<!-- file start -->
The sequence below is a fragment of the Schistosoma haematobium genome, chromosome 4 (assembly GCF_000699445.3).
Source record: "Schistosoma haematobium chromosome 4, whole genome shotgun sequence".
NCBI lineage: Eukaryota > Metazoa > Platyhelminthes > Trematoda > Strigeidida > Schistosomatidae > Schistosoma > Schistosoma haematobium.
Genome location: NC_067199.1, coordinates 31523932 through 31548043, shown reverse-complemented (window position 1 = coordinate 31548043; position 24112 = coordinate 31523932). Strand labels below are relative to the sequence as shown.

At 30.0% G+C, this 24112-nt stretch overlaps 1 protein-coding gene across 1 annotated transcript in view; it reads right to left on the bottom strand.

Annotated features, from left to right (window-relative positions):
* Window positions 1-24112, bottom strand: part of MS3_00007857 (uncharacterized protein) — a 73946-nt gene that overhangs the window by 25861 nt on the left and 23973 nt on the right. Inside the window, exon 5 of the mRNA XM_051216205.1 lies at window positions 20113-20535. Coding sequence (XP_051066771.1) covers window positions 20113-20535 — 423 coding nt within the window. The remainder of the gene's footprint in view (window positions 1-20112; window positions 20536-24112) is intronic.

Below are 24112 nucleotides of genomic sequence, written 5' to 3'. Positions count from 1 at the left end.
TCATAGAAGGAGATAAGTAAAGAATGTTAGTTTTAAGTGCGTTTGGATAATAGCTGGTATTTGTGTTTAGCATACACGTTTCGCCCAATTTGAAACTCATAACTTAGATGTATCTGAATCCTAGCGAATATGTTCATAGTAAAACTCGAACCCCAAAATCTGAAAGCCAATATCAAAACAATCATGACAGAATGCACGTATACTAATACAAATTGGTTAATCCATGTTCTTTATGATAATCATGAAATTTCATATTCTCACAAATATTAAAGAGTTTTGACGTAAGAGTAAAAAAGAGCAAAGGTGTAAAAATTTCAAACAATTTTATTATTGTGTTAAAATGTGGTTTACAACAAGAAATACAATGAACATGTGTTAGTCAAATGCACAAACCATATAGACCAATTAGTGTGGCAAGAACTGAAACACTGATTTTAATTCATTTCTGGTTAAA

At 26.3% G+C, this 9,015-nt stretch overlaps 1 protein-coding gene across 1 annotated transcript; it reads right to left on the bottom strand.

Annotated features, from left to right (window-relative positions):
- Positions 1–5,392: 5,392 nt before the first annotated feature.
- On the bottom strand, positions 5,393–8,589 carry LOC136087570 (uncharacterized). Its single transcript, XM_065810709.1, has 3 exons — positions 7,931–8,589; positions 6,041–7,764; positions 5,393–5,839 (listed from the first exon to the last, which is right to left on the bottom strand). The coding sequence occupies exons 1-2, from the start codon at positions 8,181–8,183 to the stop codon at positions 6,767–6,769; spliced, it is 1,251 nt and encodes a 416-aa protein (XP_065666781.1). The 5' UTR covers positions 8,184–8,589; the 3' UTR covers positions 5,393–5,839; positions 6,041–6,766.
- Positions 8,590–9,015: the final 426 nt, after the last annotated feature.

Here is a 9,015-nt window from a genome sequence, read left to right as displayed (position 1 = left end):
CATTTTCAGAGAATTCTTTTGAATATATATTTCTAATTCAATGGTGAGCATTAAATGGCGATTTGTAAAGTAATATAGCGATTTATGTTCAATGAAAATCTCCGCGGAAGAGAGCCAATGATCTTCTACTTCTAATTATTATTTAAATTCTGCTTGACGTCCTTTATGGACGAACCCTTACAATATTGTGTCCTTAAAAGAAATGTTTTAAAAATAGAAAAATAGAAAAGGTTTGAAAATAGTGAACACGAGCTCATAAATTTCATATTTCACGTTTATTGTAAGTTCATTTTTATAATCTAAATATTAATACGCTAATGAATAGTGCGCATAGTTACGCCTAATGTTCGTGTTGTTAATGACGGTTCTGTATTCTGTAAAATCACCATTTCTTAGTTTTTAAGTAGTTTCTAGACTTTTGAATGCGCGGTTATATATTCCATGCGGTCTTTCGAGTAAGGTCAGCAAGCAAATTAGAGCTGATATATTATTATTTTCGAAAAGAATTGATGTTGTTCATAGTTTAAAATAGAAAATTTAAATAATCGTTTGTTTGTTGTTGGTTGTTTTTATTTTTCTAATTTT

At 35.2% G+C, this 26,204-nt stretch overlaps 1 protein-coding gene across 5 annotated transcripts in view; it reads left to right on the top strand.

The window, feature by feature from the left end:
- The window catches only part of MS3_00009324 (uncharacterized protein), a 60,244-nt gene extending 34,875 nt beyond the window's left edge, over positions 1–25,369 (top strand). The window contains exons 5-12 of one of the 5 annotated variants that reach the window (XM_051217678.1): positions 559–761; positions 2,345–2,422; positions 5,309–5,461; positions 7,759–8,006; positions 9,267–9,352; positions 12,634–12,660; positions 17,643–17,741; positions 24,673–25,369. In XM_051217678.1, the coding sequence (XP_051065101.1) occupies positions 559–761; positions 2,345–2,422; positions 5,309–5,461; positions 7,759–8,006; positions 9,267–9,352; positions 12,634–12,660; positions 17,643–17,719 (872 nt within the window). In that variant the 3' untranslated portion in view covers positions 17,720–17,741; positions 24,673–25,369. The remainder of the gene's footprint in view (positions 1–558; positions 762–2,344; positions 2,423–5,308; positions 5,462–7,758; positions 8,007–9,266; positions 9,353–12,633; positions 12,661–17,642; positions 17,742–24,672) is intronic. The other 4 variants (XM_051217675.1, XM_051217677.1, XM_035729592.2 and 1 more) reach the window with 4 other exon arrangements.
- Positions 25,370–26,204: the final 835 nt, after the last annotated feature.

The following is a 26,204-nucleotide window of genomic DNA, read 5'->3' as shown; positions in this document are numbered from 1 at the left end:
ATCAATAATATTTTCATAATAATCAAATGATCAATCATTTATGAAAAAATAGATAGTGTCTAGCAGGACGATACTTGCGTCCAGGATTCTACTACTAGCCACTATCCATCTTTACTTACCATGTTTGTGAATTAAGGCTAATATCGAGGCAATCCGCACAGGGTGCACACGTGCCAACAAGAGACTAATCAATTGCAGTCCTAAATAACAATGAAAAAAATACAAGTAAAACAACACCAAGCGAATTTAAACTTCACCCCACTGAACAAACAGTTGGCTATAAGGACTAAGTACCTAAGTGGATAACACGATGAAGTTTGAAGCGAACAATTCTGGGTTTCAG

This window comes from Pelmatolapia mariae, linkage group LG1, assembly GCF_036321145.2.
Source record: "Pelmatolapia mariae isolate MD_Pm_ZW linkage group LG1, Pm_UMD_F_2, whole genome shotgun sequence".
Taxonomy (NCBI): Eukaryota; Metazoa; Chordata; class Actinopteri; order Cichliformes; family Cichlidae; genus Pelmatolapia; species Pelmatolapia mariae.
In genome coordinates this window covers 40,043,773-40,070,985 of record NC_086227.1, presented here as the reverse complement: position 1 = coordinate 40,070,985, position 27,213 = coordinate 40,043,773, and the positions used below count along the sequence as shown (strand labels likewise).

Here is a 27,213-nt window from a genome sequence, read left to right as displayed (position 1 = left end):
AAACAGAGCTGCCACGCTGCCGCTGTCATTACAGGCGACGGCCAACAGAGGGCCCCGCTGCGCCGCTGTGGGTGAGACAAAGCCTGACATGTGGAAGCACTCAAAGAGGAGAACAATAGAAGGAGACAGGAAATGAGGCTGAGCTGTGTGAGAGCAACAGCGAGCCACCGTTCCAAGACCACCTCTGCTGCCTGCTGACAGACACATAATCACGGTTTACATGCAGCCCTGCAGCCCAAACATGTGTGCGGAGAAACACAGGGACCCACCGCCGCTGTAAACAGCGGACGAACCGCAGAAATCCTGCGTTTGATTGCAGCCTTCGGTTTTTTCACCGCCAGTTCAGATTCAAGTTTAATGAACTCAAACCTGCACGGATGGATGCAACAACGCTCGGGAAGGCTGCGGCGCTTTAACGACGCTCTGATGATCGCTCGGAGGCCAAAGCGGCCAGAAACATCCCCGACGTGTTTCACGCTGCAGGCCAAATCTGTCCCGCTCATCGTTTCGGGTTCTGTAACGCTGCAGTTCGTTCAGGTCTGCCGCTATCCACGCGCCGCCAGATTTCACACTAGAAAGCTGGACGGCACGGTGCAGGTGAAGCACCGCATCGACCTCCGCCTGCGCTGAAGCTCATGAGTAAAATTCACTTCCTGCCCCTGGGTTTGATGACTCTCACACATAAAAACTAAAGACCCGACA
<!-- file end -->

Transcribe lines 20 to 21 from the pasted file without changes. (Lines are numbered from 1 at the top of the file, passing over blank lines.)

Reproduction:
- Positions 25,370–26,204: the final 835 nt, after the last annotated feature.

The following is a 26,204-nucleotide window of genomic DNA, read 5'->3' as shown; positions in this document are numbered from 1 at the left end: